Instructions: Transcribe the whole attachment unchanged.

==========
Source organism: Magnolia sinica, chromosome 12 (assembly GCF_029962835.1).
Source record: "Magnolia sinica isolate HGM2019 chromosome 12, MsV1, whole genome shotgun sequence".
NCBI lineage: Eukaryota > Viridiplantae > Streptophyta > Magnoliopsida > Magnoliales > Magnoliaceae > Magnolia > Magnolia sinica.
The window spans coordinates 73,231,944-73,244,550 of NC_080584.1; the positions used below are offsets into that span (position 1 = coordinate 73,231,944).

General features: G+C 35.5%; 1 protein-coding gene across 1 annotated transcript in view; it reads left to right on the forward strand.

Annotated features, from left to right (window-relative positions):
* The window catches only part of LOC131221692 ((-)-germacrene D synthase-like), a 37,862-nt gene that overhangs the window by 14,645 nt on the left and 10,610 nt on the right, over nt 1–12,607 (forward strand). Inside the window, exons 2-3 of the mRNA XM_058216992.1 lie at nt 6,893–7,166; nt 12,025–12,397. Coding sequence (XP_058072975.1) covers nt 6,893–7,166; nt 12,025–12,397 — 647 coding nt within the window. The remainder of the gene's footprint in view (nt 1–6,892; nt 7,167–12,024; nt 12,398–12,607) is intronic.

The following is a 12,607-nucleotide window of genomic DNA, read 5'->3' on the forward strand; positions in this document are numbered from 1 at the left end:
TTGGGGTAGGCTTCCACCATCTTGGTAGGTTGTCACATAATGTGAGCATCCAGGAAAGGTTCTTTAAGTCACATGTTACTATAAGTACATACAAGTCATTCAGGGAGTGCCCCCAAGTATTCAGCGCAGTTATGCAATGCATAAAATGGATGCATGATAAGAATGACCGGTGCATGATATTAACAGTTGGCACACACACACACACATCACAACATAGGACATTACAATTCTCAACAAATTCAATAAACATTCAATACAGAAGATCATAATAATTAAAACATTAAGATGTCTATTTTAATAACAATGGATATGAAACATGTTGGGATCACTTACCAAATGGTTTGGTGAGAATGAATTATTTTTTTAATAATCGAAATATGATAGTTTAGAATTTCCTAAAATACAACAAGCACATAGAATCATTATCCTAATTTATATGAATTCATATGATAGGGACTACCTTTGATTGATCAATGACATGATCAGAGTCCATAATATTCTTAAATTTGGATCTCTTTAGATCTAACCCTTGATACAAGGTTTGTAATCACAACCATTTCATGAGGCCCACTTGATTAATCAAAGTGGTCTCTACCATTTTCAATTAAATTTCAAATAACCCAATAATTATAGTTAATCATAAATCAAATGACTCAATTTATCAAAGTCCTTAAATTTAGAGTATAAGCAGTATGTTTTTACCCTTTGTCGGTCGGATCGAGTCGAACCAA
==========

Source organism: Magnolia sinica, chromosome 12 (assembly GCF_029962835.1).
Source record: "Magnolia sinica isolate HGM2019 chromosome 12, MsV1, whole genome shotgun sequence".
NCBI lineage: Eukaryota > Viridiplantae > Streptophyta > Magnoliopsida > Magnoliales > Magnoliaceae > Magnolia > Magnolia sinica.
The window spans coordinates 73,231,944-73,244,550 of NC_080584.1; the positions used below are offsets into that span (position 1 = coordinate 73,231,944).

General features: G+C 35.5%; 1 protein-coding gene across 1 annotated transcript in view; it reads left to right on the forward strand.

Annotated features, from left to right (window-relative positions):
* The window catches only part of LOC131221692 ((-)-germacrene D synthase-like), a 37,862-nt gene that overhangs the window by 14,645 nt on the left and 10,610 nt on the right, over nt 1–12,607 (forward strand). Inside the window, exons 2-3 of the mRNA XM_058216992.1 lie at nt 6,893–7,166; nt 12,025–12,397. Coding sequence (XP_058072975.1) covers nt 6,893–7,166; nt 12,025–12,397 — 647 coding nt within the window. The remainder of the gene's footprint in view (nt 1–6,892; nt 7,167–12,024; nt 12,398–12,607) is intronic.

The following is a 12,607-nucleotide window of genomic DNA, read 5'->3' on the forward strand; positions in this document are numbered from 1 at the left end:
TTGGGGTAGGCTTCCACCATCTTGGTAGGTTGTCACATAATGTGAGCATCCAGGAAAGGTTCTTTAAGTCACATGTTACTATAAGTACATACAAGTCATTCAGGGAGTGCCCCCAAGTATTCAGCGCAGTTATGCAATGCATAAAATGGATGCATGATAAGAATGACCGGTGCATGATATTAACAGTTGGCACACACACACACACATCACAACATAGGACATTACAATTCTCAACAAATTCAATAAACATTCAATACAGAAGATCATAATAATTAAAACATTAAGATGTCTATTTTAATAACAATGGATATGAAACATGTTGGGATCACTTACCAAATGGTTTGGTGAGAATGAATTATTTTTTTAATAATCGAAATATGATAGTTTAGAATTTCCTAAAATACAACAAGCACATAGAATCATTATCCTAATTTATATGAATTCATATGATAGGGACTACCTTTGATTGATCAATGACATGATCAGAGTCCATAATATTCTTAAATTTGGATCTCTTTAGATCTAACCCTTGATACAAGGTTTGTAATCACAACCATTTCATGAGGCCCACTTGATTAATCAAAGTGGTCTCTACCATTTTCAATTAAATTTCAAATAACCCAATAATTATAGTTAATCATAAATCAAATGACTCAATTTATCAAAGTCCTTAAATTTAGAGTATAAGCAGTATGTTTTTACCCTTTGTCGGTCGGATCGAGTCGAACCAA